My Review: As soon as I read the blurb on this book I was eager to get my hands on a copy. It's a coming of age story about a bi-racial boy who witnesses and experiences prejudice in his hometown in Georgia in the 1960's (although not quite understanding what he was witnessing), and later, in the 1970's, as a teen in NYC as he attends an all-white prestigious high school. 

Unfortunately, I struggled on and off for two weeks to get through this book. I didn't connect with the story or the main character and found the author's method of telling the story disjointed, hard to follow and the lack of quotation marks didn't help matters. While I think the author was trying for a look at civil rights and racism through the eyes of a child (kind of like John Boyne looked at the Holocaust through the eyes of young Bruno in The Boy in the Striped Pajamas), I don't think that was achieved here. I felt it lacked emotion, connection to its characters and fluidity in the storytelling. 

While others may enjoy this book more, They Come In All Colors just wasn't for me. 

Disclaimer: This Advanced Reading Copy (ARC) was generously provided by the publisher in exchange for my honest review. 

Friday, 25 May 2018

Curse the Day

Author: Annabel Chase
Genre: Supernatural, Cozy Mystery
Type: e-book
Series: #1 in the Spellbound series
Source: Reedsy
Series: #1 in the Spellbound paranormal cozy mystery series
Publisher: Red Palm Press
First Published: January 7, 2017
First Line: "Four point seven miles to go."

Book Description from GoodReadsWelcome to Spellbound, where paranormal is the new normal. 
The only magic Emma Hart believes in is caffeine and the power of the dryer to lose one sock per load. A public interest lawyer buried under a mound of student debt, Emma’s whole life has been one turn of bad luck after another.

Her streak seems to continue when she gets lost on the way to see a client in the remote Pocono Mountains. A chance encounter with a suicidal angel lands her in Spellbound, a town where supernaturals have been cursed to remain for centuries--probably not the best time for Emma to discover that she's actually a witch.

Between the recent murder of the town’s public defender, a goblin accused of theft, remedial witch classes, and the attention of one smoking hot vampire, Emma struggles to navigate this unfamiliar terrain without losing her mind...or her life.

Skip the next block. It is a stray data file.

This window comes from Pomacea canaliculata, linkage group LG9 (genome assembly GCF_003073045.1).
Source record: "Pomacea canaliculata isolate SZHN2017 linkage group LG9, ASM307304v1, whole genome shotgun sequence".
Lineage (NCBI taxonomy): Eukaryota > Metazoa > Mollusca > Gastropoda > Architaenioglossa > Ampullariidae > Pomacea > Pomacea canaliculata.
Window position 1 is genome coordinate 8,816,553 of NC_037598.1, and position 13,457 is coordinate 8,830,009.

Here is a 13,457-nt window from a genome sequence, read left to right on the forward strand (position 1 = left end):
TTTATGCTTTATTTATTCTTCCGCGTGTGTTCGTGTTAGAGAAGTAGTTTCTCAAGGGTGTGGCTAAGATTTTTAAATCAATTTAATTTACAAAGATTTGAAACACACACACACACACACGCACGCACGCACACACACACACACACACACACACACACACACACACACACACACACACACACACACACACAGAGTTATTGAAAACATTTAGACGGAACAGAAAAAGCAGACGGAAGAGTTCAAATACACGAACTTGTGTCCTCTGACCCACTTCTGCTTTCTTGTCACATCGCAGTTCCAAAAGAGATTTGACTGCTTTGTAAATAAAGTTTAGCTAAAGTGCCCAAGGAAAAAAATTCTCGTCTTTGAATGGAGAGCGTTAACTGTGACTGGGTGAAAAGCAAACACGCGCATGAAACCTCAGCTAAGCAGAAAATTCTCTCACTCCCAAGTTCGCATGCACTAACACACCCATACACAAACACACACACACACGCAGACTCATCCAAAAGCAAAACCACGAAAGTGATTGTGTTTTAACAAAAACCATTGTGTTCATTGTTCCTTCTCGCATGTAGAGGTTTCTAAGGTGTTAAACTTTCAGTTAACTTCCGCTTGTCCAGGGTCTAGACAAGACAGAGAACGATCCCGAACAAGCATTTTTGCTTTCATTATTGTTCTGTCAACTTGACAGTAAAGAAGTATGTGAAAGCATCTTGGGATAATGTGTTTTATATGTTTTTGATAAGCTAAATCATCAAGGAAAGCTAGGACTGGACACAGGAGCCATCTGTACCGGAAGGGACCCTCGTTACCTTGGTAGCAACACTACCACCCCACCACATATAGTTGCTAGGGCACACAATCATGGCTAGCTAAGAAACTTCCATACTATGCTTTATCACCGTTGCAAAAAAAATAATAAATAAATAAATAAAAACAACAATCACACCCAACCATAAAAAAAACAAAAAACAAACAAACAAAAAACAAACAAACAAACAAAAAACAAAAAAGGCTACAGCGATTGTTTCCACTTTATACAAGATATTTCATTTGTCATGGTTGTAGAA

My Rating: 3.5 stars

My Review: Curse the Day is a cozy mystery set within a supernatural world and features some rather unique inhabitants. One doesn't have to believe in fairies, wereferrets, witches or gnomes, but it can't hurt!

Emma Hart, finds herself stranded in Spellbound, a cursed town where various supernaturals have been stuck for centuries. Fans of magic and the supernatural, who enjoy a lighter read will enjoy getting to know the residents of Spellbound and seeing how Emma tries to fit in and find her way in this strange new world. 

Since it is the first book in a series and has a unique location, a lot of page time is spent describing Spellbound, and its quirky residents. Thankfully, the author helps readers keep track of who's who. But there's a lot going on in this little book and, if I'm being honest, a little too much. There are several story lines (Emma going to witch school, becoming the town's public defender, solving a murder ...) but they weren't given enough page time, resulting in a lack of depth for most of them.

Overall, I enjoyed Curse the Day for what it is --a light, quick, cozy supernatural read. While the mystery played second fiddle to the world building, this new cozy series with a supernatural twist has good bones, wonderful humour which is sprinkled throughout like a healthy dose of pixie dust and has lots of potential for future story lines. 

Disclaimer: A copy of this book was provided to me by Reedsy in exchange for my honest review. I was compensated for this review.